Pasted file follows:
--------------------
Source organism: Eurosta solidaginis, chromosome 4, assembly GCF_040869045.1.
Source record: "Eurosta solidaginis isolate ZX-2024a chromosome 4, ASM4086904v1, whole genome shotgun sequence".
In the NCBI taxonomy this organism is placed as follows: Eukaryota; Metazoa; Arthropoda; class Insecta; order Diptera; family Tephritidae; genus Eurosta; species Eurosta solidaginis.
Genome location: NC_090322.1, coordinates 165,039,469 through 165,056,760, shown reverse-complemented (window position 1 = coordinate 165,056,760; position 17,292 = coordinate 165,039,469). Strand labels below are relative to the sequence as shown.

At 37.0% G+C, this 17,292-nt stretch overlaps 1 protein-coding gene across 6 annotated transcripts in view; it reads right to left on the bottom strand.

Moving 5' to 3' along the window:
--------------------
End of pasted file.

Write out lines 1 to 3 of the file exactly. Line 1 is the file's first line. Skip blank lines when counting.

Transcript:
Source organism: Eurosta solidaginis, chromosome 4, assembly GCF_040869045.1.
Source record: "Eurosta solidaginis isolate ZX-2024a chromosome 4, ASM4086904v1, whole genome shotgun sequence".
In the NCBI taxonomy this organism is placed as follows: Eukaryota; Metazoa; Arthropoda; class Insecta; order Diptera; family Tephritidae; genus Eurosta; species Eurosta solidaginis.